Armchair Pastoring is not Pastoring

I was a teenager and my first car needed new spark plug wires.  My father--an experienced mechanic--attempted to provide me with some guidance.  "Don't take all the wires off at the same time;" he warned me, "Take one wire off and replace it before moving on to the next one."  But when I looked at the new wires for my car his guidance seemed a bit silly.  They were each a different length so it seemed obvious to me which wire would run to each plug.  Dealing with one wire at a time seemed like a hassle because the wires were clipped together and the old wires were getting in the way of the new wires.  So I went against my father's sound advice and took all the old wires off at the same time and tossed them aside.

At this point any mechanic reading this knows exactly what I did wrong.   The mechanic knows what obviously I didn't.

Each wire was a different length--that much was simple enough.  But what I didn't know is which wire needed to go on which post of the distributor cap (pictured above).  It turns out the location is critical because there is a part that spins inside and sends a perfectly timed charge to the correct wire so the plug that needs to fire has spark.  Without getting this right, the car won't run.  Yet I had no idea which wire went where.  My arrogance bested me.  I didn't know what a distributor cap was, let alone what it does and how it works.  I made a great deal of assumptions about my abilities as well as my father's experience based on my brief observation of a package of blue wires.

Had I heeded my father's advice, I would have removed only one wire from the distributor cap, knowing exactly which wire went where.  Instead, I invited a learning lesson from the school of hard knox.  Clearly, I had not known better.  Obviously, I could have saved myself a great deal of heartache if I had only humbled myself and listened to my father.  He had done this before, maybe many times.  And he understood how the distributor cap functioned.  (Once I had a better understanding of the full function of these motor parts, maybe I could have been in a place to determine if I could effectively deviate from his way; but not before I had a better understanding.)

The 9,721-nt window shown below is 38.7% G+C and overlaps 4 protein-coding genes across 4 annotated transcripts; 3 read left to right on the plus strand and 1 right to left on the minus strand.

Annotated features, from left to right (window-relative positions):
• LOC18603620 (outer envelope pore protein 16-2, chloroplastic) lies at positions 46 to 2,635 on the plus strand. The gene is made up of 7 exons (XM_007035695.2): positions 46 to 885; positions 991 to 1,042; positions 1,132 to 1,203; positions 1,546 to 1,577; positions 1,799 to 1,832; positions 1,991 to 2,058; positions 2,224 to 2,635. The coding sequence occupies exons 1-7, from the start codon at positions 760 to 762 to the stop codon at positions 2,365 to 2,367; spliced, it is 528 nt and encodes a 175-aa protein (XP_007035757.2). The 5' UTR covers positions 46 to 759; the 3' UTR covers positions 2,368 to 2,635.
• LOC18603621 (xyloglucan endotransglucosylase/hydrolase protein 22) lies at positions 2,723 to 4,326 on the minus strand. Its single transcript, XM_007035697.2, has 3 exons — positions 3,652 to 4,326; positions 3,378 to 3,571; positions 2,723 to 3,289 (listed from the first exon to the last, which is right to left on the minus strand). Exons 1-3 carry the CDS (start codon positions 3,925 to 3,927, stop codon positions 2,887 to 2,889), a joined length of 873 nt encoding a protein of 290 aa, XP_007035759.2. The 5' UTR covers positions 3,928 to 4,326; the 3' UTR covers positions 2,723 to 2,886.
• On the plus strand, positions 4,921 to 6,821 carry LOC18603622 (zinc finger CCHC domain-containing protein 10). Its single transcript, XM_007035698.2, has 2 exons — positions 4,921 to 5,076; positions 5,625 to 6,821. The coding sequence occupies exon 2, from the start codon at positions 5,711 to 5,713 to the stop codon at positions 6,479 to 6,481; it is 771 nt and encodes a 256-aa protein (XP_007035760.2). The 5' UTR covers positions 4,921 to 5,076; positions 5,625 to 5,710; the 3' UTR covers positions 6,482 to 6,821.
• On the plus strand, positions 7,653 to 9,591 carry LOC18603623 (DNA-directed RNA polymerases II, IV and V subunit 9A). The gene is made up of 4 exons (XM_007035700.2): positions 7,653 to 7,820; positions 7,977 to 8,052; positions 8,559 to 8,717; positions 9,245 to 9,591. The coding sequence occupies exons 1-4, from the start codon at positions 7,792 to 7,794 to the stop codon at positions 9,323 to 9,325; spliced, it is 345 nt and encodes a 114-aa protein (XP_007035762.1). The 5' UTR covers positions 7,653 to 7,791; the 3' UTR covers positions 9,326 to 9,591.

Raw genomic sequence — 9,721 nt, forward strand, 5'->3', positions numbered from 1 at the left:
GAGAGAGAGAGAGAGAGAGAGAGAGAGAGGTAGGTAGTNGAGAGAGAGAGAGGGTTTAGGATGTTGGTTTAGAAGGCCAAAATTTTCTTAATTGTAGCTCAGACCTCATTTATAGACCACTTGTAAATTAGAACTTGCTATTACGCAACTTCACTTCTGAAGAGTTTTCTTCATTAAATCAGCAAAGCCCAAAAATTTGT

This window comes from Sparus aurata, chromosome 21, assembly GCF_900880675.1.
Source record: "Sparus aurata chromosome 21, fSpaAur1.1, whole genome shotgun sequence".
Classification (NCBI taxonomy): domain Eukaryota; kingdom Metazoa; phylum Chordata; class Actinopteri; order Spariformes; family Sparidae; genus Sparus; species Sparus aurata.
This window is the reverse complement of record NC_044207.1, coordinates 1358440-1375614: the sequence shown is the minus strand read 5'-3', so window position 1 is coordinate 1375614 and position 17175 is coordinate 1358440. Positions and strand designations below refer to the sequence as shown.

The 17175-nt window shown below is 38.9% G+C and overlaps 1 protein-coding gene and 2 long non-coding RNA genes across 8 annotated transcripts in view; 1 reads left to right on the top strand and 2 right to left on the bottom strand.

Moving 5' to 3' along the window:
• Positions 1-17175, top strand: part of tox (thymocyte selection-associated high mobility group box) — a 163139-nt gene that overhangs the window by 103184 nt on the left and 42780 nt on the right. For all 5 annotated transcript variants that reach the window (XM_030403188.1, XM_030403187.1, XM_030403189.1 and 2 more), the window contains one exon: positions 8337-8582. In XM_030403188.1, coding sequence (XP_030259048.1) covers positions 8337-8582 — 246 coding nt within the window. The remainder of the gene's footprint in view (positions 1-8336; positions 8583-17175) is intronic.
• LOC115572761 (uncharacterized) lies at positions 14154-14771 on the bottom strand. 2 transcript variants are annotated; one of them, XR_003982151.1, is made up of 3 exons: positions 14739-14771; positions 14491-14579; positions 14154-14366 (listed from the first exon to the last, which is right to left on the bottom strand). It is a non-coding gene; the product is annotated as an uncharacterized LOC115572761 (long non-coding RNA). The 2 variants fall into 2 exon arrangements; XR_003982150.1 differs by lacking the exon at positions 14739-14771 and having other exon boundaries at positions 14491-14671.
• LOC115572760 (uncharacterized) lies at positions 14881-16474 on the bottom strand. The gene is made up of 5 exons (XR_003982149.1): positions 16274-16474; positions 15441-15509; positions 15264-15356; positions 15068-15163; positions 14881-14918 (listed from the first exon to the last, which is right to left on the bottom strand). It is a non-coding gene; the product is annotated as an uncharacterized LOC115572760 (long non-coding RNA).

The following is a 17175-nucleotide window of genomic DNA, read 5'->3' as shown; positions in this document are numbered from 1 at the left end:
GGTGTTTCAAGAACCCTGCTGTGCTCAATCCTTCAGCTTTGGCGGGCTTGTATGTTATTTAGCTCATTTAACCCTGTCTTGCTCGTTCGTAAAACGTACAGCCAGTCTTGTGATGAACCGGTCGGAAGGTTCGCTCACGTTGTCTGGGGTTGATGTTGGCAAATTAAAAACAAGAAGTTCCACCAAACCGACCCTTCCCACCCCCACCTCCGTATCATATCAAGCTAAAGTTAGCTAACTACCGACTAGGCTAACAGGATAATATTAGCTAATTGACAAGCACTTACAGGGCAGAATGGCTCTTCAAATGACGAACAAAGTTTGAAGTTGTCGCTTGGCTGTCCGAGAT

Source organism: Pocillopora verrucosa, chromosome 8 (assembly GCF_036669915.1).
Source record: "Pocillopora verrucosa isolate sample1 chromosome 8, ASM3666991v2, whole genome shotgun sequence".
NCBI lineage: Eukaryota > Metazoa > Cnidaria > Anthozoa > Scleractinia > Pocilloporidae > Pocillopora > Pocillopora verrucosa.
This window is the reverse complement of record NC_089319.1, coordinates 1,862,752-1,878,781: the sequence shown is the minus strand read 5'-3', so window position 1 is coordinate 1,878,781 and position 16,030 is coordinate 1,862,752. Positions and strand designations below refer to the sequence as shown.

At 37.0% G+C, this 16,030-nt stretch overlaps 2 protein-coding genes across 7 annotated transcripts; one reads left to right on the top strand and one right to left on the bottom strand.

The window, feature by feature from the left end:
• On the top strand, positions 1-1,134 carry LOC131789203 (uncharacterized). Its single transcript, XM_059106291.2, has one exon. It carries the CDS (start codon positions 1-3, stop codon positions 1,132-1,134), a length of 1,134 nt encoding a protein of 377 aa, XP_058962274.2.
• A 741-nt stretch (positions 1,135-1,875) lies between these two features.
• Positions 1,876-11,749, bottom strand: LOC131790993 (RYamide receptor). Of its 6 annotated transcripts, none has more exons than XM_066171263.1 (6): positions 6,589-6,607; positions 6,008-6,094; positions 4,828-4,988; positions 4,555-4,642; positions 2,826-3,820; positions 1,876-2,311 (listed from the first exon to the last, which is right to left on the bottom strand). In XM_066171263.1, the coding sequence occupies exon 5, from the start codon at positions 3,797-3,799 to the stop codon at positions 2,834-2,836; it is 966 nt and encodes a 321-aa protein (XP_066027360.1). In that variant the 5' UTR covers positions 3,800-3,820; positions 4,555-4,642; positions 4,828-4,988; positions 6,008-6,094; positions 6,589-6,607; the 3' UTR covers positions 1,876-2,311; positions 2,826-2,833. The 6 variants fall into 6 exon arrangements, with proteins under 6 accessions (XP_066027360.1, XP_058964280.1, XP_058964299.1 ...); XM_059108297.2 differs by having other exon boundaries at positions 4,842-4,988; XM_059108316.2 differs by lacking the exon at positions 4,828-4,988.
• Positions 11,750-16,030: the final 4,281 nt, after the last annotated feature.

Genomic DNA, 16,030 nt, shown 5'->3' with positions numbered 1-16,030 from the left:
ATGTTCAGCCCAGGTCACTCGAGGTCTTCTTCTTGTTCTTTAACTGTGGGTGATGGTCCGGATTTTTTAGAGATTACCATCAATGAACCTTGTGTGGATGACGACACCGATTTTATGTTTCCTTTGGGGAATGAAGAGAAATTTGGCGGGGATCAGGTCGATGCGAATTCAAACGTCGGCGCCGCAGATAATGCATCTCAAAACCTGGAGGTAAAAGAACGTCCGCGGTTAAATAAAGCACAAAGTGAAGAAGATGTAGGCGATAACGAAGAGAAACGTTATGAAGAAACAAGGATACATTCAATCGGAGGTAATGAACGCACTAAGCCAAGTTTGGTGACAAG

As I am now serving as the lead pastor of a new church plant (Redeeming Life Church),  I see that I may have acted like the young boy with car troubles.  I served on staff under older, wiser pastors.  In my previous ministry roles, I would be like that guy sitting in the armchair telling the quarterback how to do his job better.  I would observe something and assume I understood all the details.  Now that I am elbow-deep in engine grease, I see that maybe I didn't have a full understanding of the situation.  Maybe my armchair perspective of my pastor's leadership was missing a great deal of information.

How many times did I think to myself, "If I were doing this, I would. . . "?  Not having the perspective of my pastor, I didn't really see the best course of action.  (I often wonder how the armchair quarterback would feel if he had a few 350lb linemen coming after him.  Would he act the same way the quarterback did?  Probably.) Being afforded that perspective now, I am starting to see why my pastors did the things they did, in the way they did them.  "Oh. . ."  I find myself saying fairly often.  Like a young dad feeling like he needs to call his own father and apologize, I often feel I need to say, "I'm sorry" to the wise pastors who have gotten me to this place.   Being out on the field is different that directing from the armchair; I see that now.

Fortunately, these older, wiser pastors are still helping me with my journey.  I can still go to them often and ask questions.  And having a little better perspective, hopefully I won't pull all the wires off the distributor cap too often.  For that, I'm thankful.

*Photo by Taran Rampersad is registered under a Creative Commons License.